To My Son, From Your Mum Who's Learning How You Perceive the World
I am writing this letter to tell you how truly grateful I am that you are my son and how you have changed me as a person. When I first saw your little face over the surgical curtain, I was bursting with pride and happiness. When you were about 8 months old, I noticed you were different from the other babies. As you got older, you seemed unhappy and frustrated, and you found it difficult to tell me what you wanted. I didn’t understand how you perceived the world.
Over time with support, we learned how to communicate with each other, and you were joyful. I will never forget your first word. You were in the bath playing, and I was squirting water at you and saying, “Ready, steady…” and you said, “Go!” I was so elated and felt like I had won the lottery. You were laughing and joining in the game.
Getting your diagnosis didn’t change anything, as I had already started to adapt my parenting to help you develop. I quickly realized attending a mainstream preschool seemed to make you unhappy. You started attending a school that focused on children with needs similar to yours. You enjoyed your first day and still never look back or get upset when you are dropped off.
I was so excited getting ready for your first sports day. I made sure my phone was fully charged so I could take lots of pictures of you. The first race was the egg and spoon. You did a fantastic job and enjoyed the running. You didn’t want to give the egg up at the end and started playing with it and throwing it around the playground. This made me laugh. As the next races were called, I tried to encourage you to join in by picking you up and taking you to the line to wait for your turn. You became upset and ran off every time. You were having a great time away from the other children playing with your egg, running around and going on the slide. I felt deflated and a bit disappointed because I wanted you to join in and enjoy your first sports day. Writing that has made me upset and guilty I ever felt this way.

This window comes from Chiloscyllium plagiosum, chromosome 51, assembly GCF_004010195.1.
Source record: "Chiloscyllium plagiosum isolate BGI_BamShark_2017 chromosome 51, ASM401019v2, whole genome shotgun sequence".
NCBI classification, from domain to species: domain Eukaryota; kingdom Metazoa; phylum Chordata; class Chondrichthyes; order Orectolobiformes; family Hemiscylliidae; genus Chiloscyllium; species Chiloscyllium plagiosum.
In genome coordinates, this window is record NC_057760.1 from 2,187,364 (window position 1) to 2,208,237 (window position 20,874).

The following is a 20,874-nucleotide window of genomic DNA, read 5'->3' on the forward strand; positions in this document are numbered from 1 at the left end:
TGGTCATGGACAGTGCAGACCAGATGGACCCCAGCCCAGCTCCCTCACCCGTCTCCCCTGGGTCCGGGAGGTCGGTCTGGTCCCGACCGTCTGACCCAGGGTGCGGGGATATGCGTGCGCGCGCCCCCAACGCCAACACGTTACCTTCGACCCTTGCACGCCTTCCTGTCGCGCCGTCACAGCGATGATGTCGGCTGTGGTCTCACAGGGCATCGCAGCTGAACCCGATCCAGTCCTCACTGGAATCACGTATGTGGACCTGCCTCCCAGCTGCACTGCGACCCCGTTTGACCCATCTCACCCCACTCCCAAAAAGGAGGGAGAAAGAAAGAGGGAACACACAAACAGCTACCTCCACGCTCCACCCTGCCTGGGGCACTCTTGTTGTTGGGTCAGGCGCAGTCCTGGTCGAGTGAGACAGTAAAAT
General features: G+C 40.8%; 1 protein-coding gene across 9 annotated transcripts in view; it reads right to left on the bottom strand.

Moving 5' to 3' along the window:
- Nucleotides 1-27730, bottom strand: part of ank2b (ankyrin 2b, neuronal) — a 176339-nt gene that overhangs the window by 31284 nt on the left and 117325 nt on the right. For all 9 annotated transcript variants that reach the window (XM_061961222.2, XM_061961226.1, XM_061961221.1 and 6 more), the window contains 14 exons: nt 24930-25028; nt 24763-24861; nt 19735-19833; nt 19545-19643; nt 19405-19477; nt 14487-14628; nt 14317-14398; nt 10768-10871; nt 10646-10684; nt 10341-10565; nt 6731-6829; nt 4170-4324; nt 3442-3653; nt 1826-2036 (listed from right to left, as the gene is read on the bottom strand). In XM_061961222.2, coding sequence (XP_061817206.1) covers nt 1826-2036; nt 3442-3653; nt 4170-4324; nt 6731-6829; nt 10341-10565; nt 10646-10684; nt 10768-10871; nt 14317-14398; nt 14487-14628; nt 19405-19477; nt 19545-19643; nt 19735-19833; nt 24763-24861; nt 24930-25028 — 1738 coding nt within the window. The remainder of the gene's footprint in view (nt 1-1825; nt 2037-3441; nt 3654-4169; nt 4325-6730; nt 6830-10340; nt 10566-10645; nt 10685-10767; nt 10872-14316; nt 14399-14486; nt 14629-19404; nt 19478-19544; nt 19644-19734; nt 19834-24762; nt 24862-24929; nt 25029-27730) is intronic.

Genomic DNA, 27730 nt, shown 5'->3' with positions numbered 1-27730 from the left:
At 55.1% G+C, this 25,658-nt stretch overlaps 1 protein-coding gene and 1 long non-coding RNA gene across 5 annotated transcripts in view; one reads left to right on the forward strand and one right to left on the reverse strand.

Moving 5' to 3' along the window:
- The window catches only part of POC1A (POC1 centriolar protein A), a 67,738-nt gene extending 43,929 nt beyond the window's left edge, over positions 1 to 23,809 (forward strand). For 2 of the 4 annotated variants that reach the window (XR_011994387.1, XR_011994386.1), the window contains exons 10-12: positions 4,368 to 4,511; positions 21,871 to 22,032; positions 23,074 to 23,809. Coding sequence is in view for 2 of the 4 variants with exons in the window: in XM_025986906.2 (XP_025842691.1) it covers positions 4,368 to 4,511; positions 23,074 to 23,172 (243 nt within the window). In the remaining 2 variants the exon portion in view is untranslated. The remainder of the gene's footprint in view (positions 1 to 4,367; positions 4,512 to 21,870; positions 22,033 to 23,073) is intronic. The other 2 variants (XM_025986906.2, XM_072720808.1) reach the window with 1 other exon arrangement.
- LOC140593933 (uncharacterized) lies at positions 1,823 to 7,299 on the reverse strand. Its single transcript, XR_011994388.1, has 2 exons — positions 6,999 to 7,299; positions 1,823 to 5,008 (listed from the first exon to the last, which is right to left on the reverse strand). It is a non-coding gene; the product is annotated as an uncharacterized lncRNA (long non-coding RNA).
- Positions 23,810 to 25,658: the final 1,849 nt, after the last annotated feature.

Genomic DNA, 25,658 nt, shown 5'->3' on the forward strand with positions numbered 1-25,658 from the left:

Later on, I looked through the pictures I took and had an epiphany. It was like a light had been switched on and another door had been opened. I realized I had experienced those feelings because of my own expectations. You didn’t like lining up and waiting or joining in with the other children, so you didn’t want to do those things. I realized I need to focus on the positives — a picture of you on the slide with the biggest grin on your face.
You make me laugh, smile and cry with excitement. You surprise me every day, and I can’t tell you how proud I am of everything you achieve. You have taught me a lot about myself and have made me a better Mummy and a better person. I know we might have challenges to overcome in the future, but we will do it together. H, you light up my life and make me whole. Thank you for being my little boy!
Love you to the stars and back,
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